- Learning the OWASP Top 10 with Caroline Wong
- Power BI Essential Training with Gini von Courter
- Strategic Thinking with Dorie Clark
- SQL Essential Training with Bill Weinman
- Developing Your Emotional Intelligence with Gemma Leigh Roberts
- Communication Foundations with Brenda Bailey-Hughes and Tatiana Kolovou
- Agile Foundations with Doug Rose
- Digital Marketing Foundations with Brad Batesole
- Critical Thinking with Mike Figliuolo
If you’ve been thinking about upskilling, now may be the time – or maybe it’s just worth taking some of the programming courses, for example, so that you have a better understanding of how to communicate between departments on projects.
Or you could take an Agile course. If, you know, you don’t trust your own management ability.
The courses are available for free till August 31st via the above links.
Instagram Is Rolling Out Reels Replies, And Will Be Testing A New Feature Which Informs …
Instagram has added a few more social features to the platform, with Reels Replies being rolled out. Along with the Replies, anew feature is being tested that shows when two users are active together in the same chat.
Reels has been performing much better than perhaps even Instagram ever anticipated. The TikTok-inspired new video format (which officially claims to have absolutely no relation to the former) had some trouble really finding its footing initially. However, Reels has grown massively and while it may not be a source of the most direct competition to TikTok, it is indeed a worthy alternative.
Reels has grown to the point that it has a massive creator program attached to it, and the video format has even been migrated to Facebook with the goal of generating further user interest there. Naturally, with such a successful virtual goldmine on its hands, Instagram has been hard at work developing new features and interface updates for Reels, integrating it more and more seamlessly into the rest of the social media platform. Features such as Reels Replies are a major part of such attempts at integration.
Reels Visual Replies are essentially just what they sound like: A Reel that is being used to reply to someone. It’s a feature that’s been seen frequently across TikTok as well. Reel Replies essentially take a user’s comments, and reply to them in video format. The comment will then show up within the Reel itself as a text-box, taking up some amount of space, and showing both the user who issued said comment along with the text. The text-box is apparently adjustable, with users having the ability to move it around and change its size depending on where it obstructs one’s Reel the least.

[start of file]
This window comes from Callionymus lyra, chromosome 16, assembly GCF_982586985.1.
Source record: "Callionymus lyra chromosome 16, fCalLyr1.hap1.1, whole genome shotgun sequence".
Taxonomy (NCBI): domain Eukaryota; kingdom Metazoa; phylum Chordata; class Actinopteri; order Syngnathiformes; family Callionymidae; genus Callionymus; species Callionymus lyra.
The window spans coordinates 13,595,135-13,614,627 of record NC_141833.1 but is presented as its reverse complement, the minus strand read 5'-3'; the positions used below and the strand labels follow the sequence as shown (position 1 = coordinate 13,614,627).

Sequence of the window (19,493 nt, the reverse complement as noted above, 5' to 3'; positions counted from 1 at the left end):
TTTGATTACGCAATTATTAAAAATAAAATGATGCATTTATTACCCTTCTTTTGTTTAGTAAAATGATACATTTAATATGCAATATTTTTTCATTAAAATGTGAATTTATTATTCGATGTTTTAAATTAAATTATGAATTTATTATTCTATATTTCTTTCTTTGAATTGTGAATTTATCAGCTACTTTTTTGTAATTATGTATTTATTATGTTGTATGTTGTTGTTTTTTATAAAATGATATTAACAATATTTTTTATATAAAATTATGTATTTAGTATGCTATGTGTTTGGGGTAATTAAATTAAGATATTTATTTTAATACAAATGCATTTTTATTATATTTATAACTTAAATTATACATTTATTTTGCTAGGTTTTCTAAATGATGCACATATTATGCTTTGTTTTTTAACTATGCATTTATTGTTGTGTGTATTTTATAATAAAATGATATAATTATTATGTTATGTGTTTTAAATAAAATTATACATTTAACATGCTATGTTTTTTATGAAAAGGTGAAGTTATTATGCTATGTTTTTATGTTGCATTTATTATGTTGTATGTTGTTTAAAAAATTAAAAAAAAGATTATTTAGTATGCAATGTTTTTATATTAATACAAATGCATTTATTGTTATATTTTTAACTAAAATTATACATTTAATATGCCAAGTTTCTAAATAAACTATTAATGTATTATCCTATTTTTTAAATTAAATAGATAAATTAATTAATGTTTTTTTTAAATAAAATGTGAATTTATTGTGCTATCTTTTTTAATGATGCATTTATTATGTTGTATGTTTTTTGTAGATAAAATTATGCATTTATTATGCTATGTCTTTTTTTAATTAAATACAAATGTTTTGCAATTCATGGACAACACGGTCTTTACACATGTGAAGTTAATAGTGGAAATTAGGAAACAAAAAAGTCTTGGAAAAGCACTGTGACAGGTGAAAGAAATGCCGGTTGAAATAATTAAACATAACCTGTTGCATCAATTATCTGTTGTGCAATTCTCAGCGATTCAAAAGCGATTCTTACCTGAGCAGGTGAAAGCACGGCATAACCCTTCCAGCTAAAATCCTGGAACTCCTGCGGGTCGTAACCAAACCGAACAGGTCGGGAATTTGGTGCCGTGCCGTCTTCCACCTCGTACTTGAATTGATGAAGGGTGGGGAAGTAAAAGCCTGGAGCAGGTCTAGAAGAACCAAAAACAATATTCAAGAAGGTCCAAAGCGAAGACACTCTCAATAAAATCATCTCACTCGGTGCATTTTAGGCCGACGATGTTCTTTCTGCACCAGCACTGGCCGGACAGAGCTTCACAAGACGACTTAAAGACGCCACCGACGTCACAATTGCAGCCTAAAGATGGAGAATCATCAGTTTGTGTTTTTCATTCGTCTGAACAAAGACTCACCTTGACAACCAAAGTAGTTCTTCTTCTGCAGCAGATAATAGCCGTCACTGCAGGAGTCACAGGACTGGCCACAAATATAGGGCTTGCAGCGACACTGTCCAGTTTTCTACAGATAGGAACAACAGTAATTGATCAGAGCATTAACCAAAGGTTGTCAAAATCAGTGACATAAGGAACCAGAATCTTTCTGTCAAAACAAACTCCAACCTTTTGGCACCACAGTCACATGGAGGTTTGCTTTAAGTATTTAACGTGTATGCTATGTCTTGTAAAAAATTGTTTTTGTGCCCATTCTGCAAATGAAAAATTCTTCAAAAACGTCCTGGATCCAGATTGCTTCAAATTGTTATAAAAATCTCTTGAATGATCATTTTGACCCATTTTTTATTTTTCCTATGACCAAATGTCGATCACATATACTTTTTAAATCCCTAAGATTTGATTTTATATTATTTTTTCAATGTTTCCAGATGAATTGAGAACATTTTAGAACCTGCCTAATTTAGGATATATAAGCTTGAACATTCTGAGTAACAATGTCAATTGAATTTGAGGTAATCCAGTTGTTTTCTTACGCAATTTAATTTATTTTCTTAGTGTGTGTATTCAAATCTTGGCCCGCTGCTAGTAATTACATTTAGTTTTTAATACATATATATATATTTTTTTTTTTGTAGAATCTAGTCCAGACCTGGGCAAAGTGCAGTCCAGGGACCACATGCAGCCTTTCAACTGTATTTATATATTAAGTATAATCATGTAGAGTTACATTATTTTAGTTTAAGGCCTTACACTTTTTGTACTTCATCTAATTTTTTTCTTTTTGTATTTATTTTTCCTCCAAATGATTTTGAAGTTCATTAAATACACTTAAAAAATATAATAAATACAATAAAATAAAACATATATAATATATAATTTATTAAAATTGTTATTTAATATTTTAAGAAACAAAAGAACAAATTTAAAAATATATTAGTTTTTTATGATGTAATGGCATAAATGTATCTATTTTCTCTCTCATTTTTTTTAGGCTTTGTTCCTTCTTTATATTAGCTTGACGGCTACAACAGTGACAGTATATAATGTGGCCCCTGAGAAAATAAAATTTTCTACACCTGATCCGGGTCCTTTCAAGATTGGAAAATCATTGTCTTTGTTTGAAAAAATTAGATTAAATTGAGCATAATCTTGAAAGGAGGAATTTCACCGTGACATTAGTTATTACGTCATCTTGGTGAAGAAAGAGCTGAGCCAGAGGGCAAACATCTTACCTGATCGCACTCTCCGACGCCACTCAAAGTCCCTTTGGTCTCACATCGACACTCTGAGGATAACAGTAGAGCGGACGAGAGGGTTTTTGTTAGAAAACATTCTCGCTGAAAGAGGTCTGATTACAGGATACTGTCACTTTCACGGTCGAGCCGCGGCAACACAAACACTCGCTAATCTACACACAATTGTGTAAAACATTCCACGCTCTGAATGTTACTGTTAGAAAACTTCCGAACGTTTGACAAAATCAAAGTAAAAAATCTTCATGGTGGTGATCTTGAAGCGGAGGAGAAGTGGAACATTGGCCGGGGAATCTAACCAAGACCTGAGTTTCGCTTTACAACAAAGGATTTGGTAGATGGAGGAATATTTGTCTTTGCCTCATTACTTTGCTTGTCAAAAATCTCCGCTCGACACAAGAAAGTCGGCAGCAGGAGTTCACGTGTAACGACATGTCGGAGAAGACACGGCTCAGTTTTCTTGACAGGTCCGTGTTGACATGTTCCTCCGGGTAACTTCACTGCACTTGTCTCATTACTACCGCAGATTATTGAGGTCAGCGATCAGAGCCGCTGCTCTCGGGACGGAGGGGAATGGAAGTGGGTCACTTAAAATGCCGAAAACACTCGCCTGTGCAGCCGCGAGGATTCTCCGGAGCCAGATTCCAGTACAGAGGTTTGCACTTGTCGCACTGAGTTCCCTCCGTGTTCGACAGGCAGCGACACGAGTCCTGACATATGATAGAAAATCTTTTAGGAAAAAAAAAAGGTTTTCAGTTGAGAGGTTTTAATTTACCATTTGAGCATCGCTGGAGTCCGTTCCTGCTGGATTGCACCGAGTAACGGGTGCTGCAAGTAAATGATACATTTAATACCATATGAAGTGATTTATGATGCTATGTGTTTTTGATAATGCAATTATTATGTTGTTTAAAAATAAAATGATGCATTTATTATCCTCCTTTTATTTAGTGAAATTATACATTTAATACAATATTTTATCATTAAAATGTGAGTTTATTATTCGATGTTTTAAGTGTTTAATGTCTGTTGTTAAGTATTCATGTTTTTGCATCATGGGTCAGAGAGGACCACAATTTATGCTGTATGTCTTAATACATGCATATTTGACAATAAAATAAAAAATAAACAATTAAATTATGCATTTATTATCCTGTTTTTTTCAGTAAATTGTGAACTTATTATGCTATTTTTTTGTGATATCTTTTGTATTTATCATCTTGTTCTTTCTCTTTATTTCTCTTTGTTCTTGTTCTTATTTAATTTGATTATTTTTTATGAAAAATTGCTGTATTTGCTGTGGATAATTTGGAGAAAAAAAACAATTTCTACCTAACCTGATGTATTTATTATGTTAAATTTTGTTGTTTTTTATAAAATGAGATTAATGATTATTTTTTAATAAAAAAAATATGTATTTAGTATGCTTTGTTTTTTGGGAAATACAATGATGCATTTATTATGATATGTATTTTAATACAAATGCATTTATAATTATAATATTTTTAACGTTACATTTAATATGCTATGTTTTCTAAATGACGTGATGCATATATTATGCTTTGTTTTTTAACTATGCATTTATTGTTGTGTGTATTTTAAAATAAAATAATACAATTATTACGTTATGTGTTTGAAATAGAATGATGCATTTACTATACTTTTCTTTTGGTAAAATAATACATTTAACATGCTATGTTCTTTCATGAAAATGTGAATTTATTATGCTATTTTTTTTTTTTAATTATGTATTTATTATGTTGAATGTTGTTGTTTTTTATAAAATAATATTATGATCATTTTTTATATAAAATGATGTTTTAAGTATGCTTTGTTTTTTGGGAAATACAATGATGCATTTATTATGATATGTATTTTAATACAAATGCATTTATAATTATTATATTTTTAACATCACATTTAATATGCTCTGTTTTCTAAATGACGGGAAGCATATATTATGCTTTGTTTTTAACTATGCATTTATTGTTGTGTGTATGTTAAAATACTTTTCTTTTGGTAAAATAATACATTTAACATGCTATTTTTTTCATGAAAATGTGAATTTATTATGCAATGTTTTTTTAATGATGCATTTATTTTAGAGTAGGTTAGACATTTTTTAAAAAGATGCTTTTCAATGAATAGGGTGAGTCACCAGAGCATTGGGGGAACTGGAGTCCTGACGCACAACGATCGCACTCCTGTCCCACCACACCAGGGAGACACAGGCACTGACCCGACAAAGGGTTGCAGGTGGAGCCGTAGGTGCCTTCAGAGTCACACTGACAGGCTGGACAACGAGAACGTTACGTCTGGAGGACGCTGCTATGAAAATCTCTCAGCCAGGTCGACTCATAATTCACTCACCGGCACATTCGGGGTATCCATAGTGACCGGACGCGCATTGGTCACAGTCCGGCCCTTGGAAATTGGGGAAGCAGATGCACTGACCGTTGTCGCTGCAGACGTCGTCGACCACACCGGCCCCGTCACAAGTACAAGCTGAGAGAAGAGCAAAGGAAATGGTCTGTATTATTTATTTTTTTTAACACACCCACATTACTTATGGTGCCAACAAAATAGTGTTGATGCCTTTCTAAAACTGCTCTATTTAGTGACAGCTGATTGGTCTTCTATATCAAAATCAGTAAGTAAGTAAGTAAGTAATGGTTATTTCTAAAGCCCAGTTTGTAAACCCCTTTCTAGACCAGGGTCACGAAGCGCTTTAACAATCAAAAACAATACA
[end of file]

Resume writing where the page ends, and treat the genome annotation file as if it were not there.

Overall, it’s a fun addition to the Reels format, even if the credit should be going to TikTok first. At any rate, it’s an example of Instagram really utilizing Reels’ social media capabilities, outside of just serving it up as a form of entertainment.
Speaking of social media capabilities, a new feature might help alleviate one of the most common frustrations encountered across all such platforms. Isn’t it annoying when you see that a friend’s online, but isn’t replying to your chat? Sure, they’ve probably just put their phone down to run a quick errand, but there’s no way for you to know, right? Well, there sort of is now! Instagram is beta testing a new feature via which if both users are active within a chat, the platform will display that accordingly. It’s a work-around, sure, and one that’s currently being tested for usefulness, but it’s still a very nice, and even fresh, addition to the social media game.
— Yash Joshi (@MeYashjoshi) December 10, 2021
5 apps for scheduling Instagram posts on iPhone and Android
Alright, we get it. You’re an Instagram Nostradamus.
You know exactly what you want to post and when you’re gonna want to post it. Maybe there’s a meme or comment you want to make that you know will be totally relevant for a future moment or event. Or it could be that you’re an influencer and you want to make sure you keep a steady stream of content coming, so you want to schedule posts for times when you know you won’t be active (or won’t have internet access).
You’ll be happy to know there are apps that are specialized for just such situations. So listen up, InstaNostradamuses…Instagrostra…Instadam…Insta…uh…you guys (we’ll workshop it. No we won’t. We’ll probably just abandon that effort completely. You’re welcome) — these are the Instagram-post-scheduling apps for you.
While all of the iPhone apps below are free to download, they all have some in-app purchases.
We’ll start with “official partner” of Instagram, itself, Planoly — an Instaplanner that uses a grid to let you plan, schedule, and publish posts (as well as Reels) on Instagram. The app also lets you see post metrics and analytics so you can make sure your post didn’t flop.
Credit: buffer / app store
Buffer is another Instagram post scheduler that helps you plan your posts and analyze feedback once they’re published. Use a calendar view to drag and drop posts into days/time slots for easy scheduling.
Credit: preview / app store
Preview offers typical post-scheduling tools and analytics along with a few helpful extras. Get caption ideas, recommendations for hashtags, and more.
Credit: content office / app store
An Instagram post scheduler with a visual boost, Content Office allows users to plan and schedule Instagram posts while learning “marketing and visual guides to grow your brand on Instagram.” Like aesthetics and using visuals to create cohesive themes? Maybe this is the Instaplanner for you.
Content Office is available for iOS on the Apple App Store.
Credit: plann / apple store
You’ll never guess what “Plann” lets you do…
Aside from scheduling posts, get content ideas and recommendations, as well as strategy tips to ensure you’re maximizing your Instagram engagement. Ever wonder when the best time to post something is? Plann can offer you some help with that.